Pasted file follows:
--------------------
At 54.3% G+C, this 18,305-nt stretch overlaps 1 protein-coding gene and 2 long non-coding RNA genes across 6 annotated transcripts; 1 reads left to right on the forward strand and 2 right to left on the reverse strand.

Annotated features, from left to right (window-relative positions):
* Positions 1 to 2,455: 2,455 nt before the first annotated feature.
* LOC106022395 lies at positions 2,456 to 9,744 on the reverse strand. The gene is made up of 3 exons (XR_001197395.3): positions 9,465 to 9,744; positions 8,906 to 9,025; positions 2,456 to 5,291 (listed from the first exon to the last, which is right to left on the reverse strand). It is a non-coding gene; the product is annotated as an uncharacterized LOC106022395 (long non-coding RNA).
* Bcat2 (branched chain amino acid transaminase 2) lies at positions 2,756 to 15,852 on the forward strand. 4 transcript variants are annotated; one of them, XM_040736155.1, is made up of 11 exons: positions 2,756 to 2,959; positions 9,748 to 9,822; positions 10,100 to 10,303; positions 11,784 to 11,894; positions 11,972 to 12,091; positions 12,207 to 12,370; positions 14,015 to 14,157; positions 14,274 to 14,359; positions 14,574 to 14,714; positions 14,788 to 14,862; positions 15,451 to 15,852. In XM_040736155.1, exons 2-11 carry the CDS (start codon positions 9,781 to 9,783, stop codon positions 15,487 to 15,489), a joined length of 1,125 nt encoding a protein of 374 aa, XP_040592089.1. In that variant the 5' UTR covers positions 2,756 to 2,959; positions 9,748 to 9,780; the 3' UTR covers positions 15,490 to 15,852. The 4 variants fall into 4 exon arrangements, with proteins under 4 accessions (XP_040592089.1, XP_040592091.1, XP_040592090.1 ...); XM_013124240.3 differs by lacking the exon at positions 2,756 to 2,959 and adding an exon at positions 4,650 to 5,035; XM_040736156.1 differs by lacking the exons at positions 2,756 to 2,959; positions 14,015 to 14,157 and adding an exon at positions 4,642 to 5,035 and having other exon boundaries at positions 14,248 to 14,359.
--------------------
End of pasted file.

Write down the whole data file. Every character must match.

At 54.3% G+C, this 18,305-nt stretch overlaps 1 protein-coding gene and 2 long non-coding RNA genes across 6 annotated transcripts; 1 reads left to right on the forward strand and 2 right to left on the reverse strand.

Annotated features, from left to right (window-relative positions):
* Positions 1 to 2,455: 2,455 nt before the first annotated feature.
* LOC106022395 lies at positions 2,456 to 9,744 on the reverse strand. The gene is made up of 3 exons (XR_001197395.3): positions 9,465 to 9,744; positions 8,906 to 9,025; positions 2,456 to 5,291 (listed from the first exon to the last, which is right to left on the reverse strand). It is a non-coding gene; the product is annotated as an uncharacterized LOC106022395 (long non-coding RNA).
* Bcat2 (branched chain amino acid transaminase 2) lies at positions 2,756 to 15,852 on the forward strand. 4 transcript variants are annotated; one of them, XM_040736155.1, is made up of 11 exons: positions 2,756 to 2,959; positions 9,748 to 9,822; positions 10,100 to 10,303; positions 11,784 to 11,894; positions 11,972 to 12,091; positions 12,207 to 12,370; positions 14,015 to 14,157; positions 14,274 to 14,359; positions 14,574 to 14,714; positions 14,788 to 14,862; positions 15,451 to 15,852. In XM_040736155.1, exons 2-11 carry the CDS (start codon positions 9,781 to 9,783, stop codon positions 15,487 to 15,489), a joined length of 1,125 nt encoding a protein of 374 aa, XP_040592089.1. In that variant the 5' UTR covers positions 2,756 to 2,959; positions 9,748 to 9,780; the 3' UTR covers positions 15,490 to 15,852. The 4 variants fall into 4 exon arrangements, with proteins under 4 accessions (XP_040592089.1, XP_040592091.1, XP_040592090.1 ...); XM_013124240.3 differs by lacking the exon at positions 2,756 to 2,959 and adding an exon at positions 4,650 to 5,035; XM_040736156.1 differs by lacking the exons at positions 2,756 to 2,959; positions 14,015 to 14,157 and adding an exon at positions 4,642 to 5,035 and having other exon boundaries at positions 14,248 to 14,359.